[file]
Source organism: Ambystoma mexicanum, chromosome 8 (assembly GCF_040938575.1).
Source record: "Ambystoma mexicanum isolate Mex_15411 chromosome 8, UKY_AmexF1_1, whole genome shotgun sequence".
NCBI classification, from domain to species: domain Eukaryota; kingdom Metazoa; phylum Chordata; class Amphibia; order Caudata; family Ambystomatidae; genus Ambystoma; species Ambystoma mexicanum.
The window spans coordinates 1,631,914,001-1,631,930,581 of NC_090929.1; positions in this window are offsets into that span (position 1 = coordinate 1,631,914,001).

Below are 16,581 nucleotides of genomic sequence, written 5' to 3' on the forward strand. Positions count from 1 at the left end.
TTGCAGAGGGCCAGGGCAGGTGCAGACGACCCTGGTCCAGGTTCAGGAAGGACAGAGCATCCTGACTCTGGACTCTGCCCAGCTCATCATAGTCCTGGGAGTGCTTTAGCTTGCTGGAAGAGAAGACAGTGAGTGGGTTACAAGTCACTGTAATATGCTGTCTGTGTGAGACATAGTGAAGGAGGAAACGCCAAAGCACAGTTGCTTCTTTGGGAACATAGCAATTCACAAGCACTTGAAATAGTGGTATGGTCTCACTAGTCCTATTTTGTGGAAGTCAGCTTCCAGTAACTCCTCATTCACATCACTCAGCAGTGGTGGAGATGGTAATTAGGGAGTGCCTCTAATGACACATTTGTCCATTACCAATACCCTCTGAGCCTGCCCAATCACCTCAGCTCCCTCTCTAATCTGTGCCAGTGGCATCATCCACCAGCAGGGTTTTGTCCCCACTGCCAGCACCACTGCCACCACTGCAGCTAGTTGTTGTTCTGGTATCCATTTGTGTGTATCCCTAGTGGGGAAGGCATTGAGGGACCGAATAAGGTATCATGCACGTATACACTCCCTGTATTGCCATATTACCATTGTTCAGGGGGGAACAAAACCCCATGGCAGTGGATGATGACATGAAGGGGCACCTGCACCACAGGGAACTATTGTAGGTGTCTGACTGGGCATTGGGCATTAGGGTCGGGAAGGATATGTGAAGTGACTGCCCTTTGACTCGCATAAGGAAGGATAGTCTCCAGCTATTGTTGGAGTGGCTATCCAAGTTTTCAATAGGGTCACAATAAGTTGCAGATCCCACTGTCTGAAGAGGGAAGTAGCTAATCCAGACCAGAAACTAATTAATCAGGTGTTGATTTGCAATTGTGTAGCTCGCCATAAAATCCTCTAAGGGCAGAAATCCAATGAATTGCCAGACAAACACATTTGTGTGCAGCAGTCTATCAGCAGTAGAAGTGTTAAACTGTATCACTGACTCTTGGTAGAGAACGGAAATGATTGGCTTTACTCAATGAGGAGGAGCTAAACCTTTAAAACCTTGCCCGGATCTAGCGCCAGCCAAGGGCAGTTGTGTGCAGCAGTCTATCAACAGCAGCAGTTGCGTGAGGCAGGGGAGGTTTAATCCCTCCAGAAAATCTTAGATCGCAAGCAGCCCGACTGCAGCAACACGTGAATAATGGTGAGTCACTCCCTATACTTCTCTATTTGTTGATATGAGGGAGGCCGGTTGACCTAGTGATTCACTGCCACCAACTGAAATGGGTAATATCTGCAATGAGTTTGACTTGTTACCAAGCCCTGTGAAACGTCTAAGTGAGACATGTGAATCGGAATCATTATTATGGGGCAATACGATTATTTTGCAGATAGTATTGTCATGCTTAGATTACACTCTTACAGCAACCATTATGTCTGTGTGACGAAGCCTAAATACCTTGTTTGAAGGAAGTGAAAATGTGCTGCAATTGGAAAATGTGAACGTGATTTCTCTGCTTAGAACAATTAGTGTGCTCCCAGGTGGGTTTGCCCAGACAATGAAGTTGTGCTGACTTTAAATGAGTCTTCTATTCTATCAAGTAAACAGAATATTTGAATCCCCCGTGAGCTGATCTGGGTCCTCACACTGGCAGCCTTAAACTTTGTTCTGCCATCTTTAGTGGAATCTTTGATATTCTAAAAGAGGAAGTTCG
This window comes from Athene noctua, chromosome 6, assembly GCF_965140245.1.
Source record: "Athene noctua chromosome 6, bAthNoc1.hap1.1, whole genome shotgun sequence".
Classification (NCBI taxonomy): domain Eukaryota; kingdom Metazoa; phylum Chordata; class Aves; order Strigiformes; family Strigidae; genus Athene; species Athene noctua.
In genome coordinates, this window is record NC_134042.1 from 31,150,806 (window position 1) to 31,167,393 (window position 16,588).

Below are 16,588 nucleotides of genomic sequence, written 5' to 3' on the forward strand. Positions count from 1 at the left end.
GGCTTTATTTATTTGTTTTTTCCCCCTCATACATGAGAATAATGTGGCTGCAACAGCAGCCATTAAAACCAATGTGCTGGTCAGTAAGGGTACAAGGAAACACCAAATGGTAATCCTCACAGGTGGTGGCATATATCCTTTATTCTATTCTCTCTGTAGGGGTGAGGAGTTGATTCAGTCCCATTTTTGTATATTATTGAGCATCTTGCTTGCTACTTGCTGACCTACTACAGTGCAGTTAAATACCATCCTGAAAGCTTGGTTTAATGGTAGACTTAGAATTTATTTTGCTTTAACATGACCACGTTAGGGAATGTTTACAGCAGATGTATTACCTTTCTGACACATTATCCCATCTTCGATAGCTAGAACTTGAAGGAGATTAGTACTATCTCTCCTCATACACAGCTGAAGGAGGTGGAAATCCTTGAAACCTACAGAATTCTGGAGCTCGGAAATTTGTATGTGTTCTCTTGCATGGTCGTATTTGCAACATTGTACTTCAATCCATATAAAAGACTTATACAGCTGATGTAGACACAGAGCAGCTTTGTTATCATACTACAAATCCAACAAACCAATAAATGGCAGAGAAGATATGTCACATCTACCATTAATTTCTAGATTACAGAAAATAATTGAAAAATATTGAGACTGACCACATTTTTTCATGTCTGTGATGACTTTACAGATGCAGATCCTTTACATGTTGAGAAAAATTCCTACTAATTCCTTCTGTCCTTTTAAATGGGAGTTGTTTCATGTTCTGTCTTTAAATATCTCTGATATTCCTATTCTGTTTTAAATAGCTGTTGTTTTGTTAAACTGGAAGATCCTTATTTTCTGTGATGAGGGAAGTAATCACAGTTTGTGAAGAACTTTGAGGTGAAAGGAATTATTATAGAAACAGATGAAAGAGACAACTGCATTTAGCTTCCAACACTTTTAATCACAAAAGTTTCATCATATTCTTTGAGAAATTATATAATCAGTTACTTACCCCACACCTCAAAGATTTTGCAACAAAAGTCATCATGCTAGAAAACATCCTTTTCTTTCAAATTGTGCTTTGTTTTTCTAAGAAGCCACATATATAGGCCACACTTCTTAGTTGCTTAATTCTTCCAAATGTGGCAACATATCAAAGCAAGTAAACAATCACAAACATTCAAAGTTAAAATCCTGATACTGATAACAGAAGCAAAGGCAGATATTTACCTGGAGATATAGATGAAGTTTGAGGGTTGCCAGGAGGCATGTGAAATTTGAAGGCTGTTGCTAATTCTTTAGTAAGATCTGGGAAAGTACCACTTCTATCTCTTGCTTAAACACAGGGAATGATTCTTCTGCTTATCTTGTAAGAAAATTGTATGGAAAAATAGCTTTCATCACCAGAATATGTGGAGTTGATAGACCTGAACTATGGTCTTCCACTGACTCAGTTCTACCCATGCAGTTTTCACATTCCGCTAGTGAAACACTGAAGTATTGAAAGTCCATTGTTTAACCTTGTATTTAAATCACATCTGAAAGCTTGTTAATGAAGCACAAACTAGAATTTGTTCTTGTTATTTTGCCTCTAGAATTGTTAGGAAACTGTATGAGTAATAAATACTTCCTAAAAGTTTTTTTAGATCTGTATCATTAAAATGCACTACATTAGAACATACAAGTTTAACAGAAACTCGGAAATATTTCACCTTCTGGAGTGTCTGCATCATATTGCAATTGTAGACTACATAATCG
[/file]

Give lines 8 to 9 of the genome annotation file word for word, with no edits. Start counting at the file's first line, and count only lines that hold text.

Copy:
Source record: "Athene noctua chromosome 6, bAthNoc1.hap1.1, whole genome shotgun sequence".
Classification (NCBI taxonomy): domain Eukaryota; kingdom Metazoa; phylum Chordata; class Aves; order Strigiformes; family Strigidae; genus Athene; species Athene noctua.